NYU Reacts: Jemele Hill Steps Down from SportsCenter

Maddie Howard, Tori Bianco, Ari Mayhew
Sports journalist Jemele Hill, who has joined the staff of EPSN’s The Undefeated.

After about one year of co-hosting the 6 p.m. edition of “SportsCenter,” Jemele Hill is leaving the show to join the staff of “The Undefeated,” a branch of ESPN that covers how race and sports are intertwined. Hill’s public labelling of President Donald Trump as a white supremacist in September sparked her departure from “SportsCenter.” She later defended those statements during an appearance on “The View.” Further controversy ensued when Hill tweeted that said Cowboys owner Jerry Jones was benching players who kneeled during the national anthem and criticized the coach for his actions. Ultimately, Hill has fueled debate over whether sports anchors have a place in voicing their political opinions. NYU students seem to have mixed feelings on the subject. Here is what they think about Hill and the “SportsCenter” debate:

“I am happy that it seems like Jemele will be able to express her opinions more freely, but I wish SportsCenter would not try to completely dissociate itself from politics and opinions. I think professional sports, especially now, are political, and SportsCenter, being a widely-viewed news show, should address this aspect of the industry. Unfortunately, advertisers are what really control what we see on television.”

Chloe Smallwood, Tisch first-year

“I think ESPN [moving Hill to ‘The Undefeated’] is kind of odd. It feels like ESPN itself is taking a stand as a company against the movements happening right now. That’s definitely sending the wrong message since so many people turn to sports. I also wonder if it has anything to do with her being a black woman because I know that other commentators have been politically outspoken in the past.”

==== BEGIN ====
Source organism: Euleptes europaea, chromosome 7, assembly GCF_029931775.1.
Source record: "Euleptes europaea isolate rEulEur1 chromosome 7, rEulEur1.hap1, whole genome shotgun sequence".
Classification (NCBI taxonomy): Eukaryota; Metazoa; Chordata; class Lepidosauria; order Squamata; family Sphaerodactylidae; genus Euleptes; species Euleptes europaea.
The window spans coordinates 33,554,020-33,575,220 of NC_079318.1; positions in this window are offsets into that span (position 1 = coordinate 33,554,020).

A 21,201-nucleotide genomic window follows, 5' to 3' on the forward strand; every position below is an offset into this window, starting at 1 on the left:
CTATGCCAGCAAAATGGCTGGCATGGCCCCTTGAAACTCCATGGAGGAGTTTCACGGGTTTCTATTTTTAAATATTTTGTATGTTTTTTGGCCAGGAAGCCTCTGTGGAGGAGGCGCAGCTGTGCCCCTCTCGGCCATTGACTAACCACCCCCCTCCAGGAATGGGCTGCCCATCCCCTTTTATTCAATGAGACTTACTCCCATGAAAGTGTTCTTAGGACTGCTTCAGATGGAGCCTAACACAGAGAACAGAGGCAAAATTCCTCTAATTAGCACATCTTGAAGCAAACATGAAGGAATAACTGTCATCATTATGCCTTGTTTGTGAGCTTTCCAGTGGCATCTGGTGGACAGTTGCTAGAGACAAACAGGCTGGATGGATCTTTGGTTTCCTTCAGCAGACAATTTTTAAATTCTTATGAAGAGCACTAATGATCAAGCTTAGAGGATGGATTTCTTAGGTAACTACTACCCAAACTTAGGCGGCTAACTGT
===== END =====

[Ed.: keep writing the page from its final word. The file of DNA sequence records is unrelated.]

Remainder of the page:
Marquel Love, CAS senior

“I think it’s pretty messed up how ESPN handled the situation, suspending Jemele Hill and then probably providing pressure to have her move to “The Undefeated.” The network loves to broadcast support of equality and stories that make viewers feel like they are doing right with issues in the world, but they can’t handle someone giving a blunt and real statement like [Hill] did. I get that the presence of social media within the whole conflict might have been against network policy, but what she said is more real and relevant than what any other broadcaster or analyst has ever said. By giving this suspension and demotion, ESPN is enabling wrong thinking on race and once again maintaining the power of the white man in America.”

Evan Lindley, CAS sophomore

“I think it is very unfair for someone to be in a spot where they report about sports and not take sides in a very strong debate about the unfair treatment of underrepresented cultures in America. She was speaking her mind about the protests in the NFL and to be silent about how strong you feel about something no matter what position you are in at the time is hard to contain.”

Neil Ferraro, Tandon sophomore

A version of this article appeared in the Monday, Feb. 26 print edition. Email Maddie Howard at [email protected]

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1 COMMENT

  1. The story was weak. While titled NYU Reacts….you mention that NYU students have mixed feelings, yet the comments you chose to include only expressed one side. Where are the so called ” mixed feelings”? Like most things NYU , you only want to share one side.

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